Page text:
Normally, when I see City analysts predicting forward earnings growth of 16% I don’t expect to see the forward price-to-earnings ratio of a company to be as low as nine.
However, that’s what we are seeing with RM (LSE: RM) right now, so is something wrong or is this share a bargain?
In line with expectations
The company provides educational resources, IT services and software to the education sector, and updated the market on progress on 22 March. Trading in the current year is down more than expected, according to the firm’s chairman John Poulter. Schools are being cautious with expenditure due to uncertainty over their funding and because staff costs rose this year, he reckons. One bright spot is that first-quarter trading in RM’s international business “continues its positive trend.”
Overall, the directors think full-year trading will come in as expected, which means a flat result on earnings for the year to November 2017 and 16% growth the year after that. Last year, around 20% of revenue came from outside the UK. So even though international trading is going well, I don’t think the 80% of trade coming from the UK can be dragging too hard on the firm’s results. Otherwise, City analysts’ forecasts would be bleaker. Meanwhile, the forecast growth in earnings for 2018 suggests the directors expect UK trading to bounce back.
So, a soft patch of trading in the UK this year and a positive outlook beyond that does not explain the low valuation. Even the forward dividend yield looks attractive running at just under 3.8% for 2018, with the anticipated payout covered three times by forward earnings – a high-looking level of cover suggesting the directors see opportunities to reinvest cash inflow for growth from here. Indeed, they expressed their confidence in RM’s future by hiking the final dividend for 2016 by more than 20% compared to the year before.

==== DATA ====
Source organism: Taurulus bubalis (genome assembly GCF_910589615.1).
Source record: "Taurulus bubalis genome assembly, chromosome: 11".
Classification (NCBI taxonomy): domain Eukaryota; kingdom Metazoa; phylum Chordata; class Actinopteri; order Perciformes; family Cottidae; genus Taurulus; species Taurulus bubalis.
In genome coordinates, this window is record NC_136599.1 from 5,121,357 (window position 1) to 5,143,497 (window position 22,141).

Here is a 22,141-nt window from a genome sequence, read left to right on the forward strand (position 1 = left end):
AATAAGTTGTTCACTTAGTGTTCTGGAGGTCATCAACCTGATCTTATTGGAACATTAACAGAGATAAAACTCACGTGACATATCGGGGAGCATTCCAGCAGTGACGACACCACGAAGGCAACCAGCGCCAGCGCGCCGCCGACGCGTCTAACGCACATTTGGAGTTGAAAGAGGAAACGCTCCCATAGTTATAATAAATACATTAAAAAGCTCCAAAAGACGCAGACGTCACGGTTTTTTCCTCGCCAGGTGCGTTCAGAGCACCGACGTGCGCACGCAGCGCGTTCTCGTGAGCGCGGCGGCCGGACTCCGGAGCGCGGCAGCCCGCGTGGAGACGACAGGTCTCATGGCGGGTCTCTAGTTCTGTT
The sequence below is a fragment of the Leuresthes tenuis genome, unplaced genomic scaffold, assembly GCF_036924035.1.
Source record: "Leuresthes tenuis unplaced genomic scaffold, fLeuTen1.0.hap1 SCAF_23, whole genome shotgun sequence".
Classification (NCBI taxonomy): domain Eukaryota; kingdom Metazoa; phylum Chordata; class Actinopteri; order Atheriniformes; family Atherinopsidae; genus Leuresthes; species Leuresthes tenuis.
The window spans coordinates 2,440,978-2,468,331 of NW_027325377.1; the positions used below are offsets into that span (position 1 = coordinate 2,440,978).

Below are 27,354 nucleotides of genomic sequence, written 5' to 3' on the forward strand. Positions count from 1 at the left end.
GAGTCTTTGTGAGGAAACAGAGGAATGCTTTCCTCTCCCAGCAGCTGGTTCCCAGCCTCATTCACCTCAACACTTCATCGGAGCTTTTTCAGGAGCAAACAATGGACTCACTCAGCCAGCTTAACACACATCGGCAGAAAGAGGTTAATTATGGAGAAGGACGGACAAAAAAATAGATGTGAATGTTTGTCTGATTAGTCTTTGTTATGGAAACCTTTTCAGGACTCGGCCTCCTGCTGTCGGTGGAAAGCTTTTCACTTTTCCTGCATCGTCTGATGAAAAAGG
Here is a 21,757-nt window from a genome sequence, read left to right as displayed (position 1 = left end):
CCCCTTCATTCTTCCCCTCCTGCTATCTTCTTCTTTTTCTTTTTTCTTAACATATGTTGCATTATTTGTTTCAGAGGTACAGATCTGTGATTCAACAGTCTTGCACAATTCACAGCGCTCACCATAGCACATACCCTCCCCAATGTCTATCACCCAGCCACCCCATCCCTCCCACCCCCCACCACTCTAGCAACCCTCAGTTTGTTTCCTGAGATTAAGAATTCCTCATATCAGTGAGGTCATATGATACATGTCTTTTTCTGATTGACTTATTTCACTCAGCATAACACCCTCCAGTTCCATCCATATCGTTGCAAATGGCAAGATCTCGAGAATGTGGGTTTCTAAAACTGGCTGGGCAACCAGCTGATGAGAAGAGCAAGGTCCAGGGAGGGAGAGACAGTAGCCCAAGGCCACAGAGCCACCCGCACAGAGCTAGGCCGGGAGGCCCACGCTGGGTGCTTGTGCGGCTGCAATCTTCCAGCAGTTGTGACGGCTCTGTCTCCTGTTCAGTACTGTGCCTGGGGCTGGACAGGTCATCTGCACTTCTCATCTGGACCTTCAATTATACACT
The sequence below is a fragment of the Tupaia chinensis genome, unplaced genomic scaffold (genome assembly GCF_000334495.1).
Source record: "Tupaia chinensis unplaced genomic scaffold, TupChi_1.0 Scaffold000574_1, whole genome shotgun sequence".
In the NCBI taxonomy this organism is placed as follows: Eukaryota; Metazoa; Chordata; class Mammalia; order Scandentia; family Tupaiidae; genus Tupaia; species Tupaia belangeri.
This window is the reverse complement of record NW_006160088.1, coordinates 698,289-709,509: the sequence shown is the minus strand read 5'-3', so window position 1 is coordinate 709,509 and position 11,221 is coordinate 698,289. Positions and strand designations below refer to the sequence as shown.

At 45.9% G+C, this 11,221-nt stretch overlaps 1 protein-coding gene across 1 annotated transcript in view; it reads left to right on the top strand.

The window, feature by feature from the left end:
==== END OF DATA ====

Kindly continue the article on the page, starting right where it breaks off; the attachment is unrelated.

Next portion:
The elephant in the room?
There must be something wrong, and there is. It seems that the cash the firm generates from operations is all being gobbled up by the pension deficit. However, if that’s the issue holding the shares back, it could be disguising opportunity for investors.
With the full-year results for 2016, RM said the pension deficit increased “to £34.8m (2015: £21.9m) as liabilities have been impacted by lower market discount rates.” Of the just over £13m of cash from operations RM generated during the year, almost £12m went as a cash contribution to the defined benefit pension scheme. That’s a 200% increase over the £4m or so the firm threw at the pension the year before.
Nevertheless, RM is trading well, generating lots of cash, and ended 2016 with zero debt and a £40m cash pile on its balance sheet. The shares seem to be trending up and there’s no sign that the directors are scaling back their organic and acquisitive growth ambitions. RM could be well worth your further research. I think the low valuation compensates for the pension issue and a valuation re-rating could power investor returns from here as 2017 unfolds, as long as funding holds up in the education market.
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Kevin Godbold has no position in any shares mentioned. The Motley Fool UK has no position in any of the shares mentioned. Views expressed on the companies mentioned in this article are those of the writer and therefore may differ from the official recommendations we make in our subscription services such as Share Advisor, Hidden Winners and Pro. Here at The Motley Fool we believe that considering a diverse range of insights makes us better investors.